All flesh had corrupted its way upon the earth. The terrible lesson, then, which men had received, by being driven out of paradise in the person of our first parents, had been without effect. Neither the certainty of death, when they would have to stand before the divine Judge, nor the humiliations which attend man’s first coming into this world, nor the pains and fatigues and trials which beset the whole path of life, had subdued men’s hearts, or brought them into submission to that sovereign Master whose hand lay thus heavy upon them. They had the divine promise that a Saviour should be given to them, and that this Redeemer (who was to be the Son of her that was to crush the serpent’s head), would not only bring them salvation, but would moreover reinstate them in all the happiness and honors they had lost. But even this was not enough to make them rise above the base passions of corrupt nature. The example of Adam’s nine hundred years’ penance, and the admonitions he could so feelingly give who had received such proofs of God’s love and anger, began to lose their influence upon his children; and when he at last descended into the grave, his posterity grew more and more heedless of what they owed to their Creator. The long life, which had been granted to man in this the first age of the world, was made but a fresh means of offending Him who gave it. When, finally, the sons of Seth took to themselves wives of the family of Cain, the human race reached the height of wickedness, rebelled against the Lord, and made their own passions their god.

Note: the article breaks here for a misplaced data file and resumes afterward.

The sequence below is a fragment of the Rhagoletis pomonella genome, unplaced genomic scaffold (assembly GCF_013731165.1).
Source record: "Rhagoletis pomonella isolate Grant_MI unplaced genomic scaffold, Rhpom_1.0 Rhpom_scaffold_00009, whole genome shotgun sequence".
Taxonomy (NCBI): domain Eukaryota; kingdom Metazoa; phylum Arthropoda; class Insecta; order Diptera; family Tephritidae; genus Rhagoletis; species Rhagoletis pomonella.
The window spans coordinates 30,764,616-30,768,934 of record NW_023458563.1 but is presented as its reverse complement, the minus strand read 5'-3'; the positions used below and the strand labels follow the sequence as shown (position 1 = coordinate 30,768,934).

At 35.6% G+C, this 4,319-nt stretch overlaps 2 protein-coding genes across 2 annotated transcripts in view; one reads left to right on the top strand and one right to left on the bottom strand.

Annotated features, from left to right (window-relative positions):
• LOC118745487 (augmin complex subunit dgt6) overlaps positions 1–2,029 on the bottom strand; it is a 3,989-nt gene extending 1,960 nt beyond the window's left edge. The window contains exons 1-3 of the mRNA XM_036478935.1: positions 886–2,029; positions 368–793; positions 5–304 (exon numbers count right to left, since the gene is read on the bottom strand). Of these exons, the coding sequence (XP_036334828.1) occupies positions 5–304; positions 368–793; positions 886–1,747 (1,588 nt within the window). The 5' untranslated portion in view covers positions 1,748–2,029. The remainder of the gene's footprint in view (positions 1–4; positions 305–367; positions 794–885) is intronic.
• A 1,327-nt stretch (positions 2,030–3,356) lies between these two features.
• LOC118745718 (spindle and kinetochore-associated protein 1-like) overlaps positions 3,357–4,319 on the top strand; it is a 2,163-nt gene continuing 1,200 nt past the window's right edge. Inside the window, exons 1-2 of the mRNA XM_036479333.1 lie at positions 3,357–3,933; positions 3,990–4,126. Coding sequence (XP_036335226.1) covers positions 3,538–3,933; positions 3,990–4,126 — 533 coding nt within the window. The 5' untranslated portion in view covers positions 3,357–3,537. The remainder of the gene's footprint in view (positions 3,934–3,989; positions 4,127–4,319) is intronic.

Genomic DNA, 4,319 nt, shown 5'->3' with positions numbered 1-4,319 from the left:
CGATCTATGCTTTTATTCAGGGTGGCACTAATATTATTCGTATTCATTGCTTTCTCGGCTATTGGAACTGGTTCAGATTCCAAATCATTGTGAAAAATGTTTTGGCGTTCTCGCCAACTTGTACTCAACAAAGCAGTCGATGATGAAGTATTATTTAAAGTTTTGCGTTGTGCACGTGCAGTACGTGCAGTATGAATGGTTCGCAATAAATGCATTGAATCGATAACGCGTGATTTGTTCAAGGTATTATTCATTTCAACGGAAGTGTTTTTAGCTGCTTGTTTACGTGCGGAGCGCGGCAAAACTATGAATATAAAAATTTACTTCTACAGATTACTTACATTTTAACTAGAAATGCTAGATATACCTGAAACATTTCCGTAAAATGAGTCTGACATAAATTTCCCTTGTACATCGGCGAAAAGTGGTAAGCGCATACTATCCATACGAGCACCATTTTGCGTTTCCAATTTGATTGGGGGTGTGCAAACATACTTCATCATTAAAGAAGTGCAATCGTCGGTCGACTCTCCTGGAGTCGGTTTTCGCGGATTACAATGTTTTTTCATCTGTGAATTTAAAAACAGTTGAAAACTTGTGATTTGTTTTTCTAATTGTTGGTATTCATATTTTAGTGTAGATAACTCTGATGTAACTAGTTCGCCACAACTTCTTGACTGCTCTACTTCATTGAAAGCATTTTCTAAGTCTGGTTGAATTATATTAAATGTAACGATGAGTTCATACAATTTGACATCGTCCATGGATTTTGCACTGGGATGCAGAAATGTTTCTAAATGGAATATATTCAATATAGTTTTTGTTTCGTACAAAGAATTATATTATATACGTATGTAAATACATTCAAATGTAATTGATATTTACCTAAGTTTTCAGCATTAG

Yet, all this while, they had had granted to them the power of resisting the evil propensities of their hearts. God had offered them His grace, whereby they were enabled to conquer pride and concupiscence. The merits of the Redeemer to come were even then present to divine justice, and the Lamb, slain, as St. John tells us, from the beginning of the world, applied the merits of His Blood to this as to every generation which existed before the great Sacrifice was really immolated. Each individual of the human family might have been just, as Noah was, and, like him, have found favour with the Most High; but the thought of their heart was bent upon evil, and not upon good, and the earth became peopled with enemies of God. Then it was that it repented God that He had made man, as the sacred Scripture forcibly expresses it. He decreed that man’s life on earth should be shortened, in order that the thought of death might be ever before us. He, moreover, resolved to destroy, by a universal deluge, the whole of this perverse generation, saving only one family. The world would thus be renewed, and man would learn from this awful chastisement to serve and love this his sovereign Lord and God.